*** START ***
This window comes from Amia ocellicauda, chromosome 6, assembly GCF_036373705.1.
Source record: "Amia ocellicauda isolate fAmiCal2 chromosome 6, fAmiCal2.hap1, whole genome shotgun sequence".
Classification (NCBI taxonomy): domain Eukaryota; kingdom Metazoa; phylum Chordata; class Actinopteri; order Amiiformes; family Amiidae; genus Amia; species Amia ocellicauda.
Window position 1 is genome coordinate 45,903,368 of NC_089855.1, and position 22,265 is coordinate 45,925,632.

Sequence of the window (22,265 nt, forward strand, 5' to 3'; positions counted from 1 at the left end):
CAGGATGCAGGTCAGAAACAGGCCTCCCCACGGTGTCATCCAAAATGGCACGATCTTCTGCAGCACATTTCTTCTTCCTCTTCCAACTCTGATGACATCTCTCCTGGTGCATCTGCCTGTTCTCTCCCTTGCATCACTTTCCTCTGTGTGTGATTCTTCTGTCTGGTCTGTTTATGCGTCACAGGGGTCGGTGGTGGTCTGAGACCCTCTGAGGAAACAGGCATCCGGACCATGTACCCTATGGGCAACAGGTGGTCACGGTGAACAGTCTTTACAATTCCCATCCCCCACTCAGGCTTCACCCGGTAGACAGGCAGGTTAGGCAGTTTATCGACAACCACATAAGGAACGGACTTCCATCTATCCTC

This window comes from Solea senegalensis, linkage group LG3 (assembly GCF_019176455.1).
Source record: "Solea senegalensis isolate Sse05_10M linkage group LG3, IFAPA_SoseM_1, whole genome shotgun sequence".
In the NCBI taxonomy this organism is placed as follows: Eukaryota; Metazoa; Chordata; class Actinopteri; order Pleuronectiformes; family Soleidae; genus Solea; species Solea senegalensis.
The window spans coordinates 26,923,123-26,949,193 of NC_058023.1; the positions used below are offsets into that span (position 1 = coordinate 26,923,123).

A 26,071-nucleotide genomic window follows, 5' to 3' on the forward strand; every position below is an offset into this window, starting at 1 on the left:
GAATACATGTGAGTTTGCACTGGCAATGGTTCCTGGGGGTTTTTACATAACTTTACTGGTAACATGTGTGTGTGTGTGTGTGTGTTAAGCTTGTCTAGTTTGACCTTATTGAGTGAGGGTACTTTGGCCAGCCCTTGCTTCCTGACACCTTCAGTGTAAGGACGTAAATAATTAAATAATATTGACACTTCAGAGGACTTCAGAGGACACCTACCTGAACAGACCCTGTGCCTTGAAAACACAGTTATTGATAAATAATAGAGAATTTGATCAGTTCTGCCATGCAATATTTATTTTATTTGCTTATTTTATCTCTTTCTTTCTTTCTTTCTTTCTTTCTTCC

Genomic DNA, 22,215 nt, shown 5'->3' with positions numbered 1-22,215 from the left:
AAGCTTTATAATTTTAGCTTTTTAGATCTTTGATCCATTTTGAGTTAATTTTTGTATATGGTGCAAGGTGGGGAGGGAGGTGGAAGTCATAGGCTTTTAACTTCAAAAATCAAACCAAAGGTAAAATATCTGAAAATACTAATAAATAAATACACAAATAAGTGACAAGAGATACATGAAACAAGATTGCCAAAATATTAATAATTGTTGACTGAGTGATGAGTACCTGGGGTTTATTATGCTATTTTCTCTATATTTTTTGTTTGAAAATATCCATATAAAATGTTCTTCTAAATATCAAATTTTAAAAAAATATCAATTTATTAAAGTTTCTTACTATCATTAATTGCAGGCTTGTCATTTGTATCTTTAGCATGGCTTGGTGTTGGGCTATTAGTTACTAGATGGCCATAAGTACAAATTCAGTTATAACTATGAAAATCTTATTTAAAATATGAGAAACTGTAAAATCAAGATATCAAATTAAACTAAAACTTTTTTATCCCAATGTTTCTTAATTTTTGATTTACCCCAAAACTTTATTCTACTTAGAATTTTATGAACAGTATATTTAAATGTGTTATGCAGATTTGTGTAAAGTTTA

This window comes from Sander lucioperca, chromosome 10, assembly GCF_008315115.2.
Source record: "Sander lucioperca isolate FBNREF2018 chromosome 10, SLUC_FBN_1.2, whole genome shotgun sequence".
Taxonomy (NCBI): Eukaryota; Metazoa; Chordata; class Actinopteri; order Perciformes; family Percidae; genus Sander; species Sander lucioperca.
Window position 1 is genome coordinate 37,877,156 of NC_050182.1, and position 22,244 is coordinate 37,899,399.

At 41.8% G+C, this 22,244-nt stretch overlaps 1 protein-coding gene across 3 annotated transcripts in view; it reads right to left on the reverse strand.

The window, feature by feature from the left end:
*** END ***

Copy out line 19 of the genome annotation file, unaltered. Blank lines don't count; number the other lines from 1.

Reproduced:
At 41.8% G+C, this 22,244-nt stretch overlaps 1 protein-coding gene across 3 annotated transcripts in view; it reads right to left on the reverse strand.